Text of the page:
On December 21th 2015, the grand jury said it will bring no charges in the death of Sandra Bland. She died in jail last July, three days after a traffic stop in Waller County, Texas. Two videos of the stop went viral. The medical examiner said she had hanged herself using a trash bag.
Her family seriously doubts it was suicide. Jail officials did not think she was depressed either, even after she told them that she had tried to take her life last year after a miscarriage. They did not put her on suicide watch.
“In prisons, it is not at all uncommon to find a prisoner hanged or burned to death in his cell. No matter how suspicious the circumstances, these deaths are always ruled “suicides.” They are usually Black inmates, considered to be a “threat to the orderly running of the prison.” They are usually among the most politically aware and socially conscious inmates in the prison.”
By Counter Current News
A Native American activist was recently arrested and found dead in jail under conditions very similar to those of Sandra Bland in Texas.
Rexdale W. Henry, 53, was recently found dead inside the Neshoba County Jail in Philadelphia, Mississippi, on July 14th. He had been arrested over failure to pay a minor traffic citation.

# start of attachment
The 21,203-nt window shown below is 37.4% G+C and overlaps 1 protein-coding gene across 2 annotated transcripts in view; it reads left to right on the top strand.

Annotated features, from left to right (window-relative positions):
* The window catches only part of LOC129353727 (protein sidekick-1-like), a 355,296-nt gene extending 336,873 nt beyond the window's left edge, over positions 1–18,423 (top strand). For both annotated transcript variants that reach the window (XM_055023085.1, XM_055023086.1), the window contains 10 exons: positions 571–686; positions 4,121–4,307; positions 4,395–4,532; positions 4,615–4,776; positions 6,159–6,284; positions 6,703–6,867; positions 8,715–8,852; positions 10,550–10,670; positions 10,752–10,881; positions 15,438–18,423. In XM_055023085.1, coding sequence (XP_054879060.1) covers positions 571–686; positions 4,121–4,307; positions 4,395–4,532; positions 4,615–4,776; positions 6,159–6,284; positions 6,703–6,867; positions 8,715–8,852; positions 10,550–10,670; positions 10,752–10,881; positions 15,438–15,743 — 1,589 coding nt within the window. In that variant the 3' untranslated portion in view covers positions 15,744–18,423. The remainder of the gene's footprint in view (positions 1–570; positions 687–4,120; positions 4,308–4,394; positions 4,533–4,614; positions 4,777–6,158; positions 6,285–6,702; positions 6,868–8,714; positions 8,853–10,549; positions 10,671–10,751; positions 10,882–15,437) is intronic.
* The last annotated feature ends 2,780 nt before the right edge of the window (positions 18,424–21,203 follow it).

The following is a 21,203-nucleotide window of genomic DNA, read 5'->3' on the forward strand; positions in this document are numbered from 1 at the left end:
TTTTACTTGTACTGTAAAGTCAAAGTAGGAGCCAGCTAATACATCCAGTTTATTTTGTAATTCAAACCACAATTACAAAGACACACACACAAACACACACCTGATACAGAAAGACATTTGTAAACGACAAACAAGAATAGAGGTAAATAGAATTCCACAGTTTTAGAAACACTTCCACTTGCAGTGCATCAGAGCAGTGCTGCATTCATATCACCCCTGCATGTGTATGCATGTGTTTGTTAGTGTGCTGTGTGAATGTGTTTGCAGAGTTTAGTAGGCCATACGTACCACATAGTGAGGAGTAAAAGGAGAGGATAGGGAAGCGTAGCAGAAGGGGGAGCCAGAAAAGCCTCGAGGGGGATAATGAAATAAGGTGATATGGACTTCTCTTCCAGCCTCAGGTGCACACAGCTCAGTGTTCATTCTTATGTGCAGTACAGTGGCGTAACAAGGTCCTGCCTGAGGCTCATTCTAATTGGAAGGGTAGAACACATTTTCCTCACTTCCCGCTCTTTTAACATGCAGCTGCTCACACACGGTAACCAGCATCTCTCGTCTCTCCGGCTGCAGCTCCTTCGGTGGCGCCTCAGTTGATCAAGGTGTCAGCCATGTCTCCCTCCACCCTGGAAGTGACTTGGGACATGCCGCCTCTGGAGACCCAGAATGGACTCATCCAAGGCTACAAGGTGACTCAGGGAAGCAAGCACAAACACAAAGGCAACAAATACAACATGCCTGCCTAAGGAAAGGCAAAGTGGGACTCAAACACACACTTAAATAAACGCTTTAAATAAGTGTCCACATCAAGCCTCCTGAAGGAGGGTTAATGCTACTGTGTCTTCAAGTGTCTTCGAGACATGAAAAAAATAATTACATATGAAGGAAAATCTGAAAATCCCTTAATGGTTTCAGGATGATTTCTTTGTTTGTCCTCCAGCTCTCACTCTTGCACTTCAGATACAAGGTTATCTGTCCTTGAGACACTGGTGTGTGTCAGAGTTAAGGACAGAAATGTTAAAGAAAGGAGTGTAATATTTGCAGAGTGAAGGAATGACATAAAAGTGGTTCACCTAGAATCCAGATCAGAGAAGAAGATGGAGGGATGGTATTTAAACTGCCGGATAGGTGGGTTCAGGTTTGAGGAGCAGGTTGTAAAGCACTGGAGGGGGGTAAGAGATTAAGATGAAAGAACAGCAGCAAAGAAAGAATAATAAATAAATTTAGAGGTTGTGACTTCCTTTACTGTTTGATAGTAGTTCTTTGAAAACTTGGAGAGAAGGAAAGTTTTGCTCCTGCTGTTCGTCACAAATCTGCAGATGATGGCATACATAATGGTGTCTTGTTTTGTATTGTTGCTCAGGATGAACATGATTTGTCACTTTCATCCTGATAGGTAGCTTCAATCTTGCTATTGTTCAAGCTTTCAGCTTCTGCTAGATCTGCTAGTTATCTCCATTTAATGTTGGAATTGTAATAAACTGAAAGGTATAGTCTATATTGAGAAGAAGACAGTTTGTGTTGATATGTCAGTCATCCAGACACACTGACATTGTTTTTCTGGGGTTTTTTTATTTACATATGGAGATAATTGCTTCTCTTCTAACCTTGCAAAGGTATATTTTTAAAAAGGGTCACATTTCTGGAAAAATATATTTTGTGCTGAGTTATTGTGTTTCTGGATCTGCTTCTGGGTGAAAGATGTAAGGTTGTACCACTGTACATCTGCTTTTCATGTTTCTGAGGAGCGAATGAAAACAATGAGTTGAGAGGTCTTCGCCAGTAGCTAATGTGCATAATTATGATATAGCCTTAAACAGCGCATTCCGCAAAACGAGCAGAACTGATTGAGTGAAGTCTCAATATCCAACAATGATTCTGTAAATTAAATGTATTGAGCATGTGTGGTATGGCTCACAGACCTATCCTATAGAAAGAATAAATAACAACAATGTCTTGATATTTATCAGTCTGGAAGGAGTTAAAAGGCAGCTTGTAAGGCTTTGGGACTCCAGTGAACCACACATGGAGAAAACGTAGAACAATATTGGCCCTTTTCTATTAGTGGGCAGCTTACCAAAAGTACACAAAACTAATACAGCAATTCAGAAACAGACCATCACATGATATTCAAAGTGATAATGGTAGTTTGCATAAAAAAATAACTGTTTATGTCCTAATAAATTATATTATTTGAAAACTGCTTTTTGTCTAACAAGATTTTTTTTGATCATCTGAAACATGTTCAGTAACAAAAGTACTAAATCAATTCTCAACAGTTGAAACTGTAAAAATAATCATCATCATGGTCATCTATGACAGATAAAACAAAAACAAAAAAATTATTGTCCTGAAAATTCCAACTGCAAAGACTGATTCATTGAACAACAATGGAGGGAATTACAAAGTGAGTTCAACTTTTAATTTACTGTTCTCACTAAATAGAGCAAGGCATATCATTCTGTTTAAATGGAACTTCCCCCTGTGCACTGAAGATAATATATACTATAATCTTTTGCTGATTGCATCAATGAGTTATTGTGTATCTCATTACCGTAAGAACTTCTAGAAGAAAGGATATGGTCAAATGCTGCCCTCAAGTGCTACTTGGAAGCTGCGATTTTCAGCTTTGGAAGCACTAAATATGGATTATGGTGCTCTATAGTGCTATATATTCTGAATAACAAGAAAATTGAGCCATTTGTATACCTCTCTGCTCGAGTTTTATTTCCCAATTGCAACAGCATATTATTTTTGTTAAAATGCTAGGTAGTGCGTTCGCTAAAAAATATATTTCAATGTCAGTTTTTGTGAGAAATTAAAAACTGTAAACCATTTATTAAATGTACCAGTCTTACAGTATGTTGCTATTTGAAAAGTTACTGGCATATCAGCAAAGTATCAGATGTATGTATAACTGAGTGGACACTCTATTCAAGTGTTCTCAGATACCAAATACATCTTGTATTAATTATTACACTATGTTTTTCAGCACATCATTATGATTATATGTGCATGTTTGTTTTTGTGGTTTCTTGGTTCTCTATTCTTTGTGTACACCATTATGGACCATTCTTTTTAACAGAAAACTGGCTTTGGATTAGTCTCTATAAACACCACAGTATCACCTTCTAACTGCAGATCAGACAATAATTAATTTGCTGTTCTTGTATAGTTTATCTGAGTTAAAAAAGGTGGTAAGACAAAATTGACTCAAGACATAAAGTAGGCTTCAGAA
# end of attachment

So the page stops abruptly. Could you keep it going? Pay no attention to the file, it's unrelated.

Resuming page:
Local WTOK, reported that corrections officers reported Henry dead around 10 a.m.. But reports and logs reveal that he was seen alive and perfectly fine only half an hour before that.
Reports say that the state crime lab in Jackson are currently conducting an autopsy. The Mississippi Bureau of Investigation also says that they are “looking into” Henry’s death.
But that hasn’t satisfied Henry’s fellow activists, friends and family. Just after funeral services were held on July 19th, in Bogue Chitto, Henry’s body was flown to Florida for an independently-funded autopsy paid for by anonymous donors. They hope that this autopsy will get to the bottom of what really happened.